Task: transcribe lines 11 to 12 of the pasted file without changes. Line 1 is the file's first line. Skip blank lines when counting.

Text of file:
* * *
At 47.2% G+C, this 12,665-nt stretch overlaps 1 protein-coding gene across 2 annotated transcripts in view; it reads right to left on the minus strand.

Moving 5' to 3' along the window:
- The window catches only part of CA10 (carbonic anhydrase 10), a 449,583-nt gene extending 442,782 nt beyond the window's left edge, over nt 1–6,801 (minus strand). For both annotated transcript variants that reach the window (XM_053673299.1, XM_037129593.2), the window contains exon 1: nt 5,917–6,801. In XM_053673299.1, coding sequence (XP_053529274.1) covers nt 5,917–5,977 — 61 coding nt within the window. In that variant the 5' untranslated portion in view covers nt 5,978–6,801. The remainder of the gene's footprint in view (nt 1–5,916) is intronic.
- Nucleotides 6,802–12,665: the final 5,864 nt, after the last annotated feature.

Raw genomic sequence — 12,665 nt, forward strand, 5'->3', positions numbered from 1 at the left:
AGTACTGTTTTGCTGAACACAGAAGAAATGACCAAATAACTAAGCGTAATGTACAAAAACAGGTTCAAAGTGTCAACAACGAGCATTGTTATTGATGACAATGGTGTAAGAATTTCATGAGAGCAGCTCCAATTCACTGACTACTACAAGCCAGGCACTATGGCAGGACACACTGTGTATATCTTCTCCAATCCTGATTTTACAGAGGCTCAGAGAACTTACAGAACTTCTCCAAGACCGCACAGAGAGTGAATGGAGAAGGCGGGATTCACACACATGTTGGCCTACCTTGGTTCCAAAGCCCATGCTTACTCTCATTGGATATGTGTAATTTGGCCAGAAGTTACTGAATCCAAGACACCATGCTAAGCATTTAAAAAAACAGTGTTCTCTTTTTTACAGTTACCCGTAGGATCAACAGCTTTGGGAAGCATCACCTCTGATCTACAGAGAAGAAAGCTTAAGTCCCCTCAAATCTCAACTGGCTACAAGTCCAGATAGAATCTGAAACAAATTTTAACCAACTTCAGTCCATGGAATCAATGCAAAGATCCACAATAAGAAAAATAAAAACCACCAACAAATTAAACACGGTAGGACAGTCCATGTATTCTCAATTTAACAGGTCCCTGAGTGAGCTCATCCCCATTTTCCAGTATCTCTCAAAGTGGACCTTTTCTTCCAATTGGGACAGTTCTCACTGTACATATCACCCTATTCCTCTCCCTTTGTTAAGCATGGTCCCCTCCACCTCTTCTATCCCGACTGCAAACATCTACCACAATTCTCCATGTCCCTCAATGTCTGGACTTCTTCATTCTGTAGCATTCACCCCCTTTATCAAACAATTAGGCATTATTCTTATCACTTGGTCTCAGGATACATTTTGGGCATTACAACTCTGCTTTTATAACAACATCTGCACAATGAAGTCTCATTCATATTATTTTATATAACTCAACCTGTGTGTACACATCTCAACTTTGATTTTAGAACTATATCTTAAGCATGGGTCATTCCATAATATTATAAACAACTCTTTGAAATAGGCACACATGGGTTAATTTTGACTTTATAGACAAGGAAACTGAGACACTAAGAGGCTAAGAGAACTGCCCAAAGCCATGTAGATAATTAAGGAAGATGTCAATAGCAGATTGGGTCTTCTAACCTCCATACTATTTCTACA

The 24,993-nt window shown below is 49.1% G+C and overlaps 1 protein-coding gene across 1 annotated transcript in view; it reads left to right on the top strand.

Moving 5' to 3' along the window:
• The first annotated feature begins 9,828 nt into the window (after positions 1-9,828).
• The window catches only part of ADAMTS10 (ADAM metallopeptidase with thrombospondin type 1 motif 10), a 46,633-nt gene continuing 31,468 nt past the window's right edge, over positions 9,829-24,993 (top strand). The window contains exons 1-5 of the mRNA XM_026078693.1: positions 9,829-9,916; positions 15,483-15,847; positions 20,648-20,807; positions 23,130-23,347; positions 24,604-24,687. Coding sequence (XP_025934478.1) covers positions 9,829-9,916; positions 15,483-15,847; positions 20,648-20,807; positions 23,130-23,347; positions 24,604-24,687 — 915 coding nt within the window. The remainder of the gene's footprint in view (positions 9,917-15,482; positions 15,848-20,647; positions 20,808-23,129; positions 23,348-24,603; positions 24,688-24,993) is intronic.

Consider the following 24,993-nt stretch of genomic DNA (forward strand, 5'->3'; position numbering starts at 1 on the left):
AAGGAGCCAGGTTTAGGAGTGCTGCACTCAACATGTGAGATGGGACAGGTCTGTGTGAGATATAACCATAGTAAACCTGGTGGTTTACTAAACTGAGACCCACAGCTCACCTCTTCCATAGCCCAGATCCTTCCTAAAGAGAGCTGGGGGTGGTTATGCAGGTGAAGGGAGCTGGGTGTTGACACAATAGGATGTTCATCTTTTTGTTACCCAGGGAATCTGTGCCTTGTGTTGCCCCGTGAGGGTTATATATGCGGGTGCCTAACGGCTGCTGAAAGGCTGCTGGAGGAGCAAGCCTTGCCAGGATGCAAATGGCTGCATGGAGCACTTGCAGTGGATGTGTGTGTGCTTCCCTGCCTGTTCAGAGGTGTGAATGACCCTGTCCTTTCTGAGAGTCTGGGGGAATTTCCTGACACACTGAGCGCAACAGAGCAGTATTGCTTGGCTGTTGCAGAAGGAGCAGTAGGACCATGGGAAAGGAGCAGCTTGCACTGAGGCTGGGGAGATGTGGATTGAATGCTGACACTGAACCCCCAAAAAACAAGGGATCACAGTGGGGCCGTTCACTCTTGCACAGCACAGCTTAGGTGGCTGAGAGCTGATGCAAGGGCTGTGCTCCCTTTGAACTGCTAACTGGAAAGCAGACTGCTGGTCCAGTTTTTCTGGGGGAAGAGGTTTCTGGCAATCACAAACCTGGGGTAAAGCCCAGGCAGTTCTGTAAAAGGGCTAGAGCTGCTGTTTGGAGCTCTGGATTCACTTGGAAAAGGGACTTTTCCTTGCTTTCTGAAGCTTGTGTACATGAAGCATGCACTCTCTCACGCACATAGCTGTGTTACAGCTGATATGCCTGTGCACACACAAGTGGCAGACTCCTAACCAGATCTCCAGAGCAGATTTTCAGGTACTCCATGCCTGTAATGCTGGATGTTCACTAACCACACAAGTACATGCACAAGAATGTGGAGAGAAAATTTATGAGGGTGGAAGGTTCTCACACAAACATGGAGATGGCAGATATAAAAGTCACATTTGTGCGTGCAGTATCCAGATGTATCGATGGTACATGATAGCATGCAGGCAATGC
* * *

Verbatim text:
Consider the following 24,993-nt stretch of genomic DNA (forward strand, 5'->3'; position numbering starts at 1 on the left):
AAGGAGCCAGGTTTAGGAGTGCTGCACTCAACATGTGAGATGGGACAGGTCTGTGTGAGATATAACCATAGTAAACCTGGTGGTTTACTAAACTGAGACCCACAGCTCACCTCTTCCATAGCCCAGATCCTTCCTAAAGAGAGCTGGGGGTGGTTATGCAGGTGAAGGGAGCTGGGTGTTGACACAATAGGATGTTCATCTTTTTGTTACCCAGGGAATCTGTGCCTTGTGTTGCCCCGTGAGGGTTATATATGCGGGTGCCTAACGGCTGCTGAAAGGCTGCTGGAGGAGCAAGCCTTGCCAGGATGCAAATGGCTGCATGGAGCACTTGCAGTGGATGTGTGTGTGCTTCCCTGCCTGTTCAGAGGTGTGAATGACCCTGTCCTTTCTGAGAGTCTGGGGGAATTTCCTGACACACTGAGCGCAACAGAGCAGTATTGCTTGGCTGTTGCAGAAGGAGCAGTAGGACCATGGGAAAGGAGCAGCTTGCACTGAGGCTGGGGAGATGTGGATTGAATGCTGACACTGAACCCCCAAAAAACAAGGGATCACAGTGGGGCCGTTCACTCTTGCACAGCACAGCTTAGGTGGCTGAGAGCTGATGCAAGGGCTGTGCTCCCTTTGAACTGCTAACTGGAAAGCAGACTGCTGGTCCAGTTTTTCTGGGGGAAGAGGTTTCTGGCAATCACAAACCTGGGGTAAAGCCCAGGCAGTTCTGTAAAAGGGCTAGAGCTGCTGTTTGGAGCTCTGGATTCACTTGGAAAAGGGACTTTTCCTTGCTTTCTGAAGCTTGTGTACATGAAGCATGCACTCTCTCACGCACATAGCTGTGTTACAGCTGATATGCCTGTGCACACACAAGTGGCAGACTCCTAACCAGATCTCCAGAGCAGATTTTCAGGTACTCCATGCCTGTAATGCTGGATGTTCACTAACCACACAAGTACATGCACAAGAATGTGGAGAGAAAATTTATGAGGGTGGAAGGTTCTCACACAAACATGGAGATGGCAGATATAAAAGTCACATTTGTGCGTGCAGTATCCAGATGTATCGATGGTACATGATAGCATGCAGGCAATGC